Hebrews 11 is God’s “Perpetual Plaque” of those who lived by faith. And if you look closely, you can see there is plenty of room for more names. There’s room for you and there’s room for me.
I cannot promise you an easy road if you decide to follow Jesus Christ. But I can promise you this. You will be blessed and you
won’t be sorry. And in the end, you will discover that the life of faith is full of adventure, and you will be glad you weren’t a couch
potato but dared to make a difference in the world.
God honors faith, and he seeks it so much that he will honor people who otherwise do some very stupid things. He uses flawed people to accomplish his will so that when the victory comes, he alone gets the glory.
God delights in saving notorious sinners. He proved it by saving Rahab, a prostitute in ancient Jericho whose faith saved her whole family. There is no pit so deep that the love of God is not deeper still. There is no sin so terrible that Jesus cannot forgive it.
Hebrews 11:30 says that “by faith” the walls of Jericho fell. But what kind of faith brings down the walls of impossibility? This message points out five characteristics of the faith God honors when we face long odds and the only way forward doesn’t seem to make any sense.
At the Red Sea, the Hebrews were delivered while the Egyptians were destroyed. From this we learn that the church and the world have two different destinations. This is the final difference between them.
Because Moses said no to the riches of Egypt, he suffered greatly with the people of God. He shows us what it means—and what it costs—to say no to the world and yes to Jesus.
The amazing faith of Moses’ parents shows us the high value that God puts on children, including those children that are born in less than ideal circumstances. Christians love children because God loves children. Ours is true pro-family religion.
The stories of Isaac, Jacob and Joseph show us what faith looks like at the end of life. Here is one mark of genuine Christianity. When you come to the end of your earthly journey, you still hold on to what you believe. Because Jesus died and rose again, we can face our own death with confidence, knowing that the Lord will not abandon us when we need him most.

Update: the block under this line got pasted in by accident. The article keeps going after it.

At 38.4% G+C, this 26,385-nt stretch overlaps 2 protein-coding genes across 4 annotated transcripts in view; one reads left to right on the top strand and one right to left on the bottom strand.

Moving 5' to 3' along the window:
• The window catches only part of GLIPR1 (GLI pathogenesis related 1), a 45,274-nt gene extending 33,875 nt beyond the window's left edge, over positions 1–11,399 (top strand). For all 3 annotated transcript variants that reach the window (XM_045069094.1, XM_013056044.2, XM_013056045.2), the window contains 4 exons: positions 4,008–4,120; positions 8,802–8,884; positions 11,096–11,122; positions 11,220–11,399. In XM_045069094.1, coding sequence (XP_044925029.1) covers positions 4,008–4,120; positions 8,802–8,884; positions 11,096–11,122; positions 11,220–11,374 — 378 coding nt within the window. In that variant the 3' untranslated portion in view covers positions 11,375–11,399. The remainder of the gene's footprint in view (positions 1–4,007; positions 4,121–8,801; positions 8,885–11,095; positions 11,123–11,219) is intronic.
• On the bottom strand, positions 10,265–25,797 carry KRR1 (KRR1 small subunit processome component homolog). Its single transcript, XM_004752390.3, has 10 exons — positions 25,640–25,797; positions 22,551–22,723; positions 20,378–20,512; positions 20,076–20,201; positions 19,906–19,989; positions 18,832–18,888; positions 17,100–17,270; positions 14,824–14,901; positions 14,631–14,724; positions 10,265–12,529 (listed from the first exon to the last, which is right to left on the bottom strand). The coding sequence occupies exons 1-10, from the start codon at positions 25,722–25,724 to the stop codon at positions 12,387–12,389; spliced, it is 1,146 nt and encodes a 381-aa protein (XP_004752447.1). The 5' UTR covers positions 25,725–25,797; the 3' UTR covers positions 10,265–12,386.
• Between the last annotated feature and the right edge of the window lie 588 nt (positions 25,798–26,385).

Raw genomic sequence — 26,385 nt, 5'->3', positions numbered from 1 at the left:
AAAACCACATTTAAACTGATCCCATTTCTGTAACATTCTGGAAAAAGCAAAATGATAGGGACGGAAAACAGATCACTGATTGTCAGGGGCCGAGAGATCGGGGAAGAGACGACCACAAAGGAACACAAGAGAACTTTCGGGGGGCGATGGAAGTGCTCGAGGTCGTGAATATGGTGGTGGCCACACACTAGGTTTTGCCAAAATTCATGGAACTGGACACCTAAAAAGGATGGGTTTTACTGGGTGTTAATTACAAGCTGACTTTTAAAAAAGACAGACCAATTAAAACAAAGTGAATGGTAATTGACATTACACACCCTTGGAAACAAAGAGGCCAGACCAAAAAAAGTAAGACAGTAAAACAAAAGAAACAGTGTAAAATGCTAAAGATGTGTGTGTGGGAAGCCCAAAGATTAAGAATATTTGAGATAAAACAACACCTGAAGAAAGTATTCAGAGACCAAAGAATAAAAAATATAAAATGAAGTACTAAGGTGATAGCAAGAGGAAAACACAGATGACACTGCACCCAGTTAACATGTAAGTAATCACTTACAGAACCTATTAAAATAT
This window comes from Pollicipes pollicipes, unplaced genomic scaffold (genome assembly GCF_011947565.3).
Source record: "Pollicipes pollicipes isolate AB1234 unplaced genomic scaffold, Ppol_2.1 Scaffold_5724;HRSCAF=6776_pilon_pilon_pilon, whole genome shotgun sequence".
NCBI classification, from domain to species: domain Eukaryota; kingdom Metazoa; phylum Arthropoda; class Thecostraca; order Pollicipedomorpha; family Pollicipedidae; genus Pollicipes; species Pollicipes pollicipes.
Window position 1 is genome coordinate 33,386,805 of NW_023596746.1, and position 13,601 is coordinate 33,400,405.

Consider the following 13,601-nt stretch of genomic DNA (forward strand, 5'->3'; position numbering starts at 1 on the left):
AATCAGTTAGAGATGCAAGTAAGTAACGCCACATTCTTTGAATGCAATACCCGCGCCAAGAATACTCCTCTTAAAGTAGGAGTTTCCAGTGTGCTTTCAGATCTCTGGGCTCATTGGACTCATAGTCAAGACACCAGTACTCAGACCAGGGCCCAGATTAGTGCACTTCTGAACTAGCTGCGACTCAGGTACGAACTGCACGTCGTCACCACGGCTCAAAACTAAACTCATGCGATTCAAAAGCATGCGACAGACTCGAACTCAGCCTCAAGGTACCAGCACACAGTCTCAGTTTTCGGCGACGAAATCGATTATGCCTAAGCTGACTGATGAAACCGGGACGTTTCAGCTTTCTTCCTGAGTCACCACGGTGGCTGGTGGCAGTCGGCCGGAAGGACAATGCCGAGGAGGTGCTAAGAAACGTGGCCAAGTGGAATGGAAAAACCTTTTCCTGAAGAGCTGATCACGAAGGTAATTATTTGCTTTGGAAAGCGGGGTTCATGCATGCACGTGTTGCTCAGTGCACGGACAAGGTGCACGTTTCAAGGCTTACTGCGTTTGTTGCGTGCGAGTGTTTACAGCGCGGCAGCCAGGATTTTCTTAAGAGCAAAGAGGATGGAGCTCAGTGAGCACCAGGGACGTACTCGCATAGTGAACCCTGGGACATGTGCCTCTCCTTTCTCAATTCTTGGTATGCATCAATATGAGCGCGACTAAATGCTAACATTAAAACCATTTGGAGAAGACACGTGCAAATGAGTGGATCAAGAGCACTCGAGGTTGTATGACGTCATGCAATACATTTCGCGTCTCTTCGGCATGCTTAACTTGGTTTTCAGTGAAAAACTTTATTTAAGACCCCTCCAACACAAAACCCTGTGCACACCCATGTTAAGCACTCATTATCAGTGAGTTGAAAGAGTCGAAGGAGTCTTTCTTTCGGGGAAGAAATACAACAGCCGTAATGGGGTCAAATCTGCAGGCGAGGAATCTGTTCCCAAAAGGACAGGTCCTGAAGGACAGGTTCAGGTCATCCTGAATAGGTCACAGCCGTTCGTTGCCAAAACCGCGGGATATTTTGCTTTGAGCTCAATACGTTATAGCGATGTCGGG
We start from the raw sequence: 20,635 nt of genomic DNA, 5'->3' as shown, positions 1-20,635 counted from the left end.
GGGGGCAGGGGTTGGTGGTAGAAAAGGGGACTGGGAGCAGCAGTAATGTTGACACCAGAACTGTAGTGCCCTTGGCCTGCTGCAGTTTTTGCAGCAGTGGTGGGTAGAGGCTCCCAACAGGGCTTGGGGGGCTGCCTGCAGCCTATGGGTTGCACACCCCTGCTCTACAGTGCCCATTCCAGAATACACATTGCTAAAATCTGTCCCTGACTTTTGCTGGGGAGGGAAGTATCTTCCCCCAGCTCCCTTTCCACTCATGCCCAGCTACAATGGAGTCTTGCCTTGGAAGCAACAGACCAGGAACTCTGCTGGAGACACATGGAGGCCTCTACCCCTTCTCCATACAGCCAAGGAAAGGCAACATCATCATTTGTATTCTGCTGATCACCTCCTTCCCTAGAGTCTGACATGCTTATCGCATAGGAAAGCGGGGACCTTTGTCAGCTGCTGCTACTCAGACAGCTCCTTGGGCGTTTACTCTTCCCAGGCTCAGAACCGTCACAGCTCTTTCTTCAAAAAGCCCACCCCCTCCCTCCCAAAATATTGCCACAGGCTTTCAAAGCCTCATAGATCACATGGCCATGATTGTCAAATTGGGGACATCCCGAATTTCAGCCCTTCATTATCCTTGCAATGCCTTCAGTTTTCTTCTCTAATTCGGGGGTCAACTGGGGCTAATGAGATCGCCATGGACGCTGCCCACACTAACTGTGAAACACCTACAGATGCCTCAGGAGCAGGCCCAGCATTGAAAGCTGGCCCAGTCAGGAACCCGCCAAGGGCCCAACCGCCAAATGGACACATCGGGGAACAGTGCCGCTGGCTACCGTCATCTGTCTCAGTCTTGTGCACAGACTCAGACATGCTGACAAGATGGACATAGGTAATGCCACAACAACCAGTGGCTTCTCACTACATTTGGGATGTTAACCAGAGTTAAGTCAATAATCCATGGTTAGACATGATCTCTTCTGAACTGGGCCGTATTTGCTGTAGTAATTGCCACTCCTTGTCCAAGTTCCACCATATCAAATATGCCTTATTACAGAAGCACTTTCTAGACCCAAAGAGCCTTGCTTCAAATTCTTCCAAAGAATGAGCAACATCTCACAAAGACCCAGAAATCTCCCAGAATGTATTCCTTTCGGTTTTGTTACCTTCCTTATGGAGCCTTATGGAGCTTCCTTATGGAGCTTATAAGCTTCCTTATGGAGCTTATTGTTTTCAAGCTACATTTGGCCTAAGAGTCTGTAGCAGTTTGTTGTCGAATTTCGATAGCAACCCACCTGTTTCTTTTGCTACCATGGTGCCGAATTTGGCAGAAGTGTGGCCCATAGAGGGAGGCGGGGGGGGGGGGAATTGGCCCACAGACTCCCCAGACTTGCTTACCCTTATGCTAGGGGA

From the story of Abraham offering Isaac, we learn that God calls us to yield our dearest treasures to him. Anything good can become an idol when it becomes too important to us. What is your Isaac? Are you willing to lay it down for Jesus’ sake?
Because Christians are aliens and strangers on earth, we are destined to live and die feeling slightly (and maybe more than slightly) out of place. But we will not quit, give up or go back because our home is in heaven. We have expectations of something much better than anything the world has to offer.
God may arrange things so that your faith bears vast fruit in the years to come. Your legacy will be most clearly seen after you have gone to heaven. Sarah never lived to see the world-changing impact of her faith in God, but we still remember her 4000 years later and honor her example.
Our focus in this message is on the man we often call “Father Abraham.” Hebrews 11:8-10 tells how he obeyed God’s call at great personal sacrifice. It tells us what he did; more importantly, it tells us why he did it. And it clearly shows us that obeying God doesn’t always work out the way we think it will.
There are those who have faith and those who don’t. And if you don’t have faith, you cannot please God. True faith, faith that rests on God and his Word and believes all that he has said, true faith sees the unseen and say, “Yes, it is true.”
Faith is the law of the kingdom. It is “belief plus unbelief and acting on the belief part.” Every blessing of the kingdom is available to those who put their faith to work by “acting on the belief part,” moment by moment, day by day, one little step at a time.